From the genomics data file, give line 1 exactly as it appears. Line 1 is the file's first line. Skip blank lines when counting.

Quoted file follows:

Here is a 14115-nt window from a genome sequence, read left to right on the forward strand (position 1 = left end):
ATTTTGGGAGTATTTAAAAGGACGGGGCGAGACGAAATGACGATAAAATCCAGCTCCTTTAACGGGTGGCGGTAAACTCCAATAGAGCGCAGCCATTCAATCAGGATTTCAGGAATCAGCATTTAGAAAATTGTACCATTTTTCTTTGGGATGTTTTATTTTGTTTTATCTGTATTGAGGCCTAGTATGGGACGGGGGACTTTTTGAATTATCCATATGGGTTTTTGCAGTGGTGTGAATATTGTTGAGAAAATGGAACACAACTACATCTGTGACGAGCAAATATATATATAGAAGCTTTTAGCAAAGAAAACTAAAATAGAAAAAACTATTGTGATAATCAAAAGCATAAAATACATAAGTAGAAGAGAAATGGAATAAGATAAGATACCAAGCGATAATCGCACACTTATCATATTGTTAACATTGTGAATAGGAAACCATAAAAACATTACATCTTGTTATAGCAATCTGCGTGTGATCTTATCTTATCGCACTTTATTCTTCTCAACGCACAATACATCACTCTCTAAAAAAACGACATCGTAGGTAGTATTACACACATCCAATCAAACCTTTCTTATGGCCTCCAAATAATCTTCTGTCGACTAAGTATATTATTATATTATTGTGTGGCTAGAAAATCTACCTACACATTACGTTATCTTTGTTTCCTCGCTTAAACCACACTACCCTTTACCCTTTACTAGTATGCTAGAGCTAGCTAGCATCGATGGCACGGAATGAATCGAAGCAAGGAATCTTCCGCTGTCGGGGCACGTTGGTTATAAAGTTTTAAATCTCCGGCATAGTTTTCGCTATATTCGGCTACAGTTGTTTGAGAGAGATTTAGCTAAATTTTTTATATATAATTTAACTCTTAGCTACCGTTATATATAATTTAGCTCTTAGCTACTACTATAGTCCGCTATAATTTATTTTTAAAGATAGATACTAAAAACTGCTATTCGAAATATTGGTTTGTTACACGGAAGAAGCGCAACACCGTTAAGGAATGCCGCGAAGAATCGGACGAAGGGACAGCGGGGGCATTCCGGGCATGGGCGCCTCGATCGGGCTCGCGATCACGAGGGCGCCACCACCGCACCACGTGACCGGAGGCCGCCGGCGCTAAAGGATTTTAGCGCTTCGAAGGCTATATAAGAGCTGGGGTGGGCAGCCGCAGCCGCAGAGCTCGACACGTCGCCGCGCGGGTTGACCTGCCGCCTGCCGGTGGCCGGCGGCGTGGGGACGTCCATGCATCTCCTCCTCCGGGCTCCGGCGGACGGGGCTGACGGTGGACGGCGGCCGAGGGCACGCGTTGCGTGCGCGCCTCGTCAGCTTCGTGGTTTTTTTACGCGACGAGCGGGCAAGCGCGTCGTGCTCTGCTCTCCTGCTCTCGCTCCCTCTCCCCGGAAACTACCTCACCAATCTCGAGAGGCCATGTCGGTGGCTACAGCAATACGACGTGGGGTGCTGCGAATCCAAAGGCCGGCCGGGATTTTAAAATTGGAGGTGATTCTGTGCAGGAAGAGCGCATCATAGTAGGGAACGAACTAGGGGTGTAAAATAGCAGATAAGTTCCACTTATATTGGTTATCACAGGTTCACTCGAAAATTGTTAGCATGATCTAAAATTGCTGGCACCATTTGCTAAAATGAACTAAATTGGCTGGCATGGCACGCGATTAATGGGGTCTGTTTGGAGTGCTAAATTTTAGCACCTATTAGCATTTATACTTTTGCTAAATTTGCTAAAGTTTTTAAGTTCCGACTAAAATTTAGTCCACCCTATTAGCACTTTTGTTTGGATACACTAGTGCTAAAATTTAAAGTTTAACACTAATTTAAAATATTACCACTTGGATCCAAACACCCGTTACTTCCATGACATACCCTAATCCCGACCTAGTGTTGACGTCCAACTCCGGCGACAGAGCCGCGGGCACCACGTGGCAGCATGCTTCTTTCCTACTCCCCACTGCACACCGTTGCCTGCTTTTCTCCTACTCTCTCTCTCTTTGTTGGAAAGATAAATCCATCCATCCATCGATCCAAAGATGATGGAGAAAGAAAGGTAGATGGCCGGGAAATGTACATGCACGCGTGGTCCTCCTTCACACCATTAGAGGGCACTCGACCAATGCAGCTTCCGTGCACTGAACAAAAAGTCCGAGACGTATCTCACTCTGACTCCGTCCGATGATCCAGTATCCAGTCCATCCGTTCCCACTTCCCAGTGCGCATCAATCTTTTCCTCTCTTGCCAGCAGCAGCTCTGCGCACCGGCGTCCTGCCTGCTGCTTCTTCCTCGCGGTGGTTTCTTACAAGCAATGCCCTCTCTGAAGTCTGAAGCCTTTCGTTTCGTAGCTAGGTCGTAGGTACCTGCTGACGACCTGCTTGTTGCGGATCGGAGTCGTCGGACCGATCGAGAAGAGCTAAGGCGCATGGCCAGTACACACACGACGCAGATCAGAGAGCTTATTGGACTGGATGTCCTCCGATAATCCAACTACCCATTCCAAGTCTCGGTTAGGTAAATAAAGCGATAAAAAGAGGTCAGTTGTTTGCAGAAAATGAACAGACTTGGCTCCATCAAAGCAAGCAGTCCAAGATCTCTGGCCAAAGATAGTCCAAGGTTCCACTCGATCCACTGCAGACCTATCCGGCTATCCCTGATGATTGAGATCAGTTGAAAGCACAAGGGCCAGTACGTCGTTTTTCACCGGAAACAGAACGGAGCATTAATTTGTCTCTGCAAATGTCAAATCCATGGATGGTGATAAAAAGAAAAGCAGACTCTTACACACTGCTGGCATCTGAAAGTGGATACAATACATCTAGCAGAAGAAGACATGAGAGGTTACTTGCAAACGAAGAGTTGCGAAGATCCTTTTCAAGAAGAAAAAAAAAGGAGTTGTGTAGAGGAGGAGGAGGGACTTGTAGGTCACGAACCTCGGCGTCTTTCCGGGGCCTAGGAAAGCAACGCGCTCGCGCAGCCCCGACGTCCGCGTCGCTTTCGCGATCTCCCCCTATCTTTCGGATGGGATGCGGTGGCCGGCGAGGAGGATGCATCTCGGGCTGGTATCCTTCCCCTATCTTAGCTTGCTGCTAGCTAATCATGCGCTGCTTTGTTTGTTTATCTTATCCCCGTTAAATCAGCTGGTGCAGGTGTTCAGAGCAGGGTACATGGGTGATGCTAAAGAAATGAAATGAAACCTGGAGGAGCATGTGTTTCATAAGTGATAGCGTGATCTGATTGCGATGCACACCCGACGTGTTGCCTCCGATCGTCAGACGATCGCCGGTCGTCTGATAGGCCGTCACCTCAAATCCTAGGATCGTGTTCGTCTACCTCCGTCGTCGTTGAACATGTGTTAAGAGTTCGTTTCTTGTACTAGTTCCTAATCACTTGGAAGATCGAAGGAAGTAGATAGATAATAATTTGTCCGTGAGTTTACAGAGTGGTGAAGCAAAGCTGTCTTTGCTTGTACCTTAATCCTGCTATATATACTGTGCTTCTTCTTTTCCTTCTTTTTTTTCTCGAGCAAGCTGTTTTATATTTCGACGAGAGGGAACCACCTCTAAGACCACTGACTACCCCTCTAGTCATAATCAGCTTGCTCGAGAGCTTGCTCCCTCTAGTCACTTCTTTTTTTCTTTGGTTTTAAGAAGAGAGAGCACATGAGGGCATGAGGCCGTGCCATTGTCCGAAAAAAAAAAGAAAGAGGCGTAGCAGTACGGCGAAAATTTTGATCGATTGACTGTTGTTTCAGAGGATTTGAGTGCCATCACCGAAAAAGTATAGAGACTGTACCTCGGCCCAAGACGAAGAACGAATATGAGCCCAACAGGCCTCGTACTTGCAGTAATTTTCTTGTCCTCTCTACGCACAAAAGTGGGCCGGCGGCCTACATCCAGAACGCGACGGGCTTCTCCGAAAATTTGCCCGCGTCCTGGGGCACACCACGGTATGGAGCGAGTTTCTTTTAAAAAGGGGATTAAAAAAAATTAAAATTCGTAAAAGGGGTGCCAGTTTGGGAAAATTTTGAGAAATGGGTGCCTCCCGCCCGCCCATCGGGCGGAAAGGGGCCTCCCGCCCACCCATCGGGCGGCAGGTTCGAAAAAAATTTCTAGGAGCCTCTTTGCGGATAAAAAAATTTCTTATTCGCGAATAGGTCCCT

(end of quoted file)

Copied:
Here is a 14115-nt window from a genome sequence, read left to right on the forward strand (position 1 = left end):